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Principal Financial Statements

Principal Financial Statements

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Principal Financial Statements

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  1. Principal Financial Statements • The end product of the financial accounting process is a set of reports that are called financial statements. Principal financial statements are 1. Profit and Loss Account 2. Balance Sheet 3. Statement of Changes in Financial Position

  2. Profit and Loss Account • Also known as Income Statement • Shows net profit or net income of an entity for a period of time. • Net profit or income is the difference between revenues and expenses. • It indicates how successful a business enterprise has been in achieving its profit goal for a given span of time.

  3. It also gives the sources and amount of revenues earned and the different types and amount of expenses. • Net profit indicates an enterprise’s accomplishments (revenues) in relation to the efforts required (expenses) in pursuing its operation activities. • When expenses exceed revenues for a period, a business enterprise incurs loss.

  4. Balance Sheet • Shows financial position of business on a certain date. • It indicates the investing and financing activities of a business enterprise at a point of time and shows firms assets, liabilities and equity capital usually at the close of the last day of the month or a year.

  5. Assets are economic resources and provide future benefits to a firm such as cash, inventories, building, plant, goodwill, patent etc. • Liabilities are outsiders claims on the assets of a business enterprise such as creditors, accounts payable, salaries payable, income tax payable, debentures. • Liabilities include shareholders equity as well which is in terms of ordinary shares, preference shares, retained earnings.

  6. Shareholders equity is the shareholders or owners claim on the assets of the firm. • The shareholders claims are only residual, i.e. they have claim on the assets of the company only after all creditors claims have been met.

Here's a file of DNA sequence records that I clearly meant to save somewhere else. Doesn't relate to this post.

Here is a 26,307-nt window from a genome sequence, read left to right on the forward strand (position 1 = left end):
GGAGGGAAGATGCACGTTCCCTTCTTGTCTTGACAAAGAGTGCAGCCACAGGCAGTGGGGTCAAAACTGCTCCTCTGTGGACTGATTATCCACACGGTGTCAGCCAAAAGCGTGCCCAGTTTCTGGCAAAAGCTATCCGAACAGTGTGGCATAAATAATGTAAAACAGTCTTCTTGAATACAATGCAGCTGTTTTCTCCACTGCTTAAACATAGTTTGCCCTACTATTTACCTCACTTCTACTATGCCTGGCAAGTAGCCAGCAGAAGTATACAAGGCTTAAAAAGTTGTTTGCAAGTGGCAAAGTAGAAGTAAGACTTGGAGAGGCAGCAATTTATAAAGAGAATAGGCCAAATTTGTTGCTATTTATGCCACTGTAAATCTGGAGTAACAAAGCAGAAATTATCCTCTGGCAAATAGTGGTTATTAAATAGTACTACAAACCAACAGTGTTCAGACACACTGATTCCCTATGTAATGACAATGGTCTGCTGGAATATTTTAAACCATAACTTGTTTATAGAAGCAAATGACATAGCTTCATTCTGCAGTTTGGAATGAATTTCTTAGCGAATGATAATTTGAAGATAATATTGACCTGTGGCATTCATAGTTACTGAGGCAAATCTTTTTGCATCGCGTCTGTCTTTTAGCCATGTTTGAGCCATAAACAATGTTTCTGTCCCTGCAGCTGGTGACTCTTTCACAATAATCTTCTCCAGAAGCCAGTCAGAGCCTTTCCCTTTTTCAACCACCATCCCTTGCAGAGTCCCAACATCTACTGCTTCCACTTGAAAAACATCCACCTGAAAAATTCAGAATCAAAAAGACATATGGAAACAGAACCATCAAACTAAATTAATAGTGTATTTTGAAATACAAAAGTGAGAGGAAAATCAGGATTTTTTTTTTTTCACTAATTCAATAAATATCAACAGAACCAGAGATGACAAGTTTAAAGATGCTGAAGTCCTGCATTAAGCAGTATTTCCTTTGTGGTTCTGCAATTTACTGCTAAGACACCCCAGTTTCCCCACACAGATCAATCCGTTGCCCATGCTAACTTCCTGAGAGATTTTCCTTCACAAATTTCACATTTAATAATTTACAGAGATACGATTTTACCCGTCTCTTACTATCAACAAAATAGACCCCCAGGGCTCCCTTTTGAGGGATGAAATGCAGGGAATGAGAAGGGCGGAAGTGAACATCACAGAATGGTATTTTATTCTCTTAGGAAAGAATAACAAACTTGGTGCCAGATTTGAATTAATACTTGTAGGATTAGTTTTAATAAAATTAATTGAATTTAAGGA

7. Statement of Changes in Financial Position (SCFP) • It shows where the financial resources (funds) have come from (sources) and where they have gone (users). • It is generally prepared on working capital basis and cash basis. • Working capital based SCFP explains increase or decrease in working capital for a specified period of time. It reports

  8. Amount of changes in working capital associated with the operation activities of a firm. • Long term financing or other sources that cause an increase in the working capital. • Long term investment activities or other uses that cause a reduction in the working capital.

  9. Cash basis SCFP, commonly known as CASH FLOW STATEMENT, summarize the flow of cash in and out of the firm over a period of time. • It focuses on various items which bring out changes in sources of an organization at a specified moment of time.

  10. Accounting Equation and Transaction Analysis

  11. Basic Accounting Equation or Model • Frame work of financial statements rests on important and basic relationship, referred to as basic or fundamental accounting equation or basic accounting model. • This basic equation is expressed by the balance sheet equation and therefore is known as the Balance Sheet Equation also.

  12. The Balance sheet equation indicates that Sources of Funds = Uses of Funds Or Equities = Assets Or Proprietor’s Equity (Capital)+ Outside Liability= Assets

  13. Effects of Financial Transaction On Accounting Equation • Every business transaction can be analyzed by its effect on the balance sheet. • A business transaction results into a change in all or any of the components of the equation. Whatever may be the change, the Accounting Equation remains in balance.

  14. Different types of business transactions may result into a maximum of nine possible effect combinations on the components of Accounting equation. They are • Increase in one asset; decrease in another asset. • Increase in one liability; decrease in another liability. • Increase in one item of proprietor’s equity; decrease in another item of proprietor’s equity.

  15. Increase in one item of proprietor’s equity; decrease in liability. • Increase in liability; decrease in proprietor’s equity. • Increase in asset; increase in proprietor’s equity. • Increase in asset; increase in liability. • Decrease in asset; decrease in liability. • Decrease in asset; decrease in proprietor’s equity.

  16. Transaction Analysis • Determining the effect of a business transaction on assets, liabilities and equities of the accounting equation is called transaction analysis. • It shows increases and decreases in assets, liabilities or proprietor’s equity of a business entity. • Where the effects are presented in an account form, they are shown by a simultaneous debit or credit in the relevant accounts of assets, liabilities and/or equities.